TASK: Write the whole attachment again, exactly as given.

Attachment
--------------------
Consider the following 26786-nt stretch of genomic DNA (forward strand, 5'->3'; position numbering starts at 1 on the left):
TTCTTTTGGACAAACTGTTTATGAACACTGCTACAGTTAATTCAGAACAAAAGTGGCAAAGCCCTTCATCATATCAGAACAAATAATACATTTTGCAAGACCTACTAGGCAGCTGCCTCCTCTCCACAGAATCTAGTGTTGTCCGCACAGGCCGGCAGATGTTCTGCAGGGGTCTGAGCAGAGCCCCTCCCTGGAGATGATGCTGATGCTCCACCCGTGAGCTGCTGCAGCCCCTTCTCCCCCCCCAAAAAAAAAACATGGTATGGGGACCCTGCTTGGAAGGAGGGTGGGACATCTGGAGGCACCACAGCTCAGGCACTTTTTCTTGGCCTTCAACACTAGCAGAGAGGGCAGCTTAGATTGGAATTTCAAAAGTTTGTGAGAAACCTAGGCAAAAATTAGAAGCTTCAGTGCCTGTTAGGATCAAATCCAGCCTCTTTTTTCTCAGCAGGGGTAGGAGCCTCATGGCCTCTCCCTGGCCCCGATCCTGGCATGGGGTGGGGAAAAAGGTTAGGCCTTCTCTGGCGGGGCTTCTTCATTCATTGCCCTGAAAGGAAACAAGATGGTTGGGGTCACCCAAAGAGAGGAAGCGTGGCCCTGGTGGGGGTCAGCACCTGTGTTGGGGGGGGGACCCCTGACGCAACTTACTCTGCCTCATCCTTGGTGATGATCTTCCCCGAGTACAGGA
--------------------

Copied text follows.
Consider the following 26786-nt stretch of genomic DNA (forward strand, 5'->3'; position numbering starts at 1 on the left):
TTCTTTTGGACAAACTGTTTATGAACACTGCTACAGTTAATTCAGAACAAAAGTGGCAAAGCCCTTCATCATATCAGAACAAATAATACATTTTGCAAGACCTACTAGGCAGCTGCCTCCTCTCCACAGAATCTAGTGTTGTCCGCACAGGCCGGCAGATGTTCTGCAGGGGTCTGAGCAGAGCCCCTCCCTGGAGATGATGCTGATGCTCCACCCGTGAGCTGCTGCAGCCCCTTCTCCCCCCCCAAAAAAAAAACATGGTATGGGGACCCTGCTTGGAAGGAGGGTGGGACATCTGGAGGCACCACAGCTCAGGCACTTTTTCTTGGCCTTCAACACTAGCAGAGAGGGCAGCTTAGATTGGAATTTCAAAAGTTTGTGAGAAACCTAGGCAAAAATTAGAAGCTTCAGTGCCTGTTAGGATCAAATCCAGCCTCTTTTTTCTCAGCAGGGGTAGGAGCCTCATGGCCTCTCCCTGGCCCCGATCCTGGCATGGGGTGGGGAAAAAGGTTAGGCCTTCTCTGGCGGGGCTTCTTCATTCATTGCCCTGAAAGGAAACAAGATGGTTGGGGTCACCCAAAGAGAGGAAGCGTGGCCCTGGTGGGGGTCAGCACCTGTGTTGGGGGGGGGACCCCTGACGCAACTTACTCTGCCTCATCCTTGGTGATGATCTTCCCCGAGTACAGGA